Better Business: How to avoid employing illegal workers

The maximum fine for employing an illegal worker has doubled to £20,000 under new Home Office rules. People who knowingly employ an illegal worker can also receive jail sentences.

As an employer it is your responsibility to check an applicant’s right to work in the UK before you employ them – new Home Office measures should help make this easier.

  • Obtain correct original documents from the applicant – a list of acceptable documents can be found at the Home Office website
  • Use the new Home Office online tool to more easily check right to work documents at www.gov.uk/legal-right-work-uk
  • Check the documents are originals, genuine and refer to the applicant
  • Dates for the applicants’ right to work in the UK should not have expired
  • Check photos look like the applicant and are the same across documents
  • Dates of birth should also be the same on all documents
  • If documents give different names, there should be supporting material explaining this, e.g. marriage or divorce certificates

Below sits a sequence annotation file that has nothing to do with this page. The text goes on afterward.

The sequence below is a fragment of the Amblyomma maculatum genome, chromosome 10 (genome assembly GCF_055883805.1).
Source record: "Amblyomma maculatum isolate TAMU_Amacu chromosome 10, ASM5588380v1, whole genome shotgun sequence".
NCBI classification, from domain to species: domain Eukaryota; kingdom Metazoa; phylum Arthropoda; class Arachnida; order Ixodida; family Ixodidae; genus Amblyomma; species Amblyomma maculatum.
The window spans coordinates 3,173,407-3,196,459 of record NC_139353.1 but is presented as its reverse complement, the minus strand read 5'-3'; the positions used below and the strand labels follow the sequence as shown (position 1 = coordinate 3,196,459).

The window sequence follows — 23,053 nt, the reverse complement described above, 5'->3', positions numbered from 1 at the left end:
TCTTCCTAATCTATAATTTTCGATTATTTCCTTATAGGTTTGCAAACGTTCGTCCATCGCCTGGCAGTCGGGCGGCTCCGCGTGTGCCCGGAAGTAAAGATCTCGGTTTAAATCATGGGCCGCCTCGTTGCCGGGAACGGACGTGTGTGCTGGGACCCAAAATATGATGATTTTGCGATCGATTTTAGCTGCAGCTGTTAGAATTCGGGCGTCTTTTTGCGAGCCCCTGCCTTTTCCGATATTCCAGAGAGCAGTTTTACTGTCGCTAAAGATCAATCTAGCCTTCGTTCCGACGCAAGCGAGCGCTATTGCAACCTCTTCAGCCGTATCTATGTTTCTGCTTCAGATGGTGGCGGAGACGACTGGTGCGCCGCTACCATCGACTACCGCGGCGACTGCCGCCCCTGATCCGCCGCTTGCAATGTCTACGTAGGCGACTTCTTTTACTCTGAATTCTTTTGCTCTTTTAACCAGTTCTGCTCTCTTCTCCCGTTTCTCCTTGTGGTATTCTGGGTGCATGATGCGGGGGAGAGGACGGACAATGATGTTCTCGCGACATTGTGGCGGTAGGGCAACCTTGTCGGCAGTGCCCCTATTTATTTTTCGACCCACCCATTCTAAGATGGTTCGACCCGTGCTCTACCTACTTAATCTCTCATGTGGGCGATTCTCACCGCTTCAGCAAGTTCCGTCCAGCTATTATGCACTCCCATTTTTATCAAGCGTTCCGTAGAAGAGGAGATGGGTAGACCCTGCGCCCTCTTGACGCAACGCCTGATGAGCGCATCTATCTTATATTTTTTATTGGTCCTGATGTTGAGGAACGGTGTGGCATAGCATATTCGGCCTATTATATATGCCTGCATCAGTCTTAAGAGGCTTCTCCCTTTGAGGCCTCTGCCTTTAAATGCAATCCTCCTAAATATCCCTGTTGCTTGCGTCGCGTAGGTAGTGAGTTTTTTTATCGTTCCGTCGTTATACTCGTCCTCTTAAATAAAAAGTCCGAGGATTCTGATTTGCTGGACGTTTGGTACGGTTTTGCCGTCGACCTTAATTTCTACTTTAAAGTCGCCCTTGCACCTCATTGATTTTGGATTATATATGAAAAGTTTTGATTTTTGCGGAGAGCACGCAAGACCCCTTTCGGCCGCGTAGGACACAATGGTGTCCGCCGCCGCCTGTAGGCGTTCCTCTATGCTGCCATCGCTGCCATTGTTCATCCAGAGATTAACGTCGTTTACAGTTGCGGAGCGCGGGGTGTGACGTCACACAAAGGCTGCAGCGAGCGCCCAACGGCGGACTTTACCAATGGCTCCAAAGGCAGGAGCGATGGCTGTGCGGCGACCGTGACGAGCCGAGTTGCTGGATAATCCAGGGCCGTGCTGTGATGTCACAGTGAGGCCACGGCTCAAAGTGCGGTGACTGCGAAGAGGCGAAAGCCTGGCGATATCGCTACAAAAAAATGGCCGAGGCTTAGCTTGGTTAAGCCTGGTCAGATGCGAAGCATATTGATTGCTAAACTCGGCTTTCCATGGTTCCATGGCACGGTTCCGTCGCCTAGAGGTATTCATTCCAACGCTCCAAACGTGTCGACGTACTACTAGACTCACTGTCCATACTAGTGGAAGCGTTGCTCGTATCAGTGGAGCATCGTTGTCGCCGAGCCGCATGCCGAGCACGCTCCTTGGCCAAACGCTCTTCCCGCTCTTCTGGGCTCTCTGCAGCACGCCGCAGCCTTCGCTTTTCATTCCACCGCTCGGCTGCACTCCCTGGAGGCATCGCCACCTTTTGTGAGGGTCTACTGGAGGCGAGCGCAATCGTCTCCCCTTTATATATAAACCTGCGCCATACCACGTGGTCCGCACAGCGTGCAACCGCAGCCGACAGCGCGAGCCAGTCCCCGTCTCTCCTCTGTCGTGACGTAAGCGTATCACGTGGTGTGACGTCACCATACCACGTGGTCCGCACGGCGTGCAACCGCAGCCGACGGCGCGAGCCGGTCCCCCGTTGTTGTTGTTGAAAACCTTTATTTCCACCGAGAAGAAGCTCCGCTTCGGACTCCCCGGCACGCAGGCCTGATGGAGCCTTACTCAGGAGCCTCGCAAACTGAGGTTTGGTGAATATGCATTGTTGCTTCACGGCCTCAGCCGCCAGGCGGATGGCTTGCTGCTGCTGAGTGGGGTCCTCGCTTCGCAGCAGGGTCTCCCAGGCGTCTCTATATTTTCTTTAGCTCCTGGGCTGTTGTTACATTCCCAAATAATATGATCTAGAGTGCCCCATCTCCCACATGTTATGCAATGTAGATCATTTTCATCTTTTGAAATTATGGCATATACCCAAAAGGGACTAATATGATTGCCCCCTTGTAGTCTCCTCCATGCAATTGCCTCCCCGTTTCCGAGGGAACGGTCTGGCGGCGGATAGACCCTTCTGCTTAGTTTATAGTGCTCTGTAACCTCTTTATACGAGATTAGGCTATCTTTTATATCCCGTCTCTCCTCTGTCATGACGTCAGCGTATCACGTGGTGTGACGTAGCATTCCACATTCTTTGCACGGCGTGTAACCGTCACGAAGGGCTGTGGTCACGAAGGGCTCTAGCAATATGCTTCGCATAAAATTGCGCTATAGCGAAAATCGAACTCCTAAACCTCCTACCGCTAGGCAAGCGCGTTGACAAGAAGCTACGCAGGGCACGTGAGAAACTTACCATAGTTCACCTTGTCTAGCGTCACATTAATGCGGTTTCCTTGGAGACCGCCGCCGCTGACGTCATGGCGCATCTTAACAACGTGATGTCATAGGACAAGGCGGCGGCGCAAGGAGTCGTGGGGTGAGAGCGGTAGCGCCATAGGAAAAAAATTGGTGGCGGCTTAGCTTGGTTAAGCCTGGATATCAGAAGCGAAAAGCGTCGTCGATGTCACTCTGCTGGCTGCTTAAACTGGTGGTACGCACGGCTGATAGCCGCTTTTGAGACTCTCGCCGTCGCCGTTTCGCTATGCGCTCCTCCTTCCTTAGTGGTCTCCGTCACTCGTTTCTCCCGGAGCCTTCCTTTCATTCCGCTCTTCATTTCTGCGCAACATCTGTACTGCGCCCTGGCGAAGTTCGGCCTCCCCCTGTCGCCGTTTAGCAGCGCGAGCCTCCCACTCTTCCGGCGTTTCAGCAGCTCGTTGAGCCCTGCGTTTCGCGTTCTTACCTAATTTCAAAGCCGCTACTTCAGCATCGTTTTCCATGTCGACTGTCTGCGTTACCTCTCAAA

• Documents should show the applicant has permission to do the type of work you are offering, including limits on hours
  • All documents should be current, apart from if issued to national of the UK, European Economic Area (EEA) and Switzerland, or permanent residence cards issued to family members of EEA nationals
  • Make full copies that can’t be changed (e.g. photocopy or scan) of all documents
  • Keep these copies during the worker’s employment and for two years after they finish employment
  • Record the date you made the checks
  • For migrant students, keep a record of their term and vacation times
  • If you need more help checking an applicant’s right to work or to report an applicant who refuses to produce documents, call the Home Office helpline on 0300 123 4699 or email businesshelpdesk@homesoffice.gsi.gov.uk

More on this topic: Better business: Inheritance tax tips for farms; Better Business: Pre-harvest checks

Upcoming webinar

SEPTEMBER
30

What does the future of farming look like post Covid-19 and Brexit?

Register today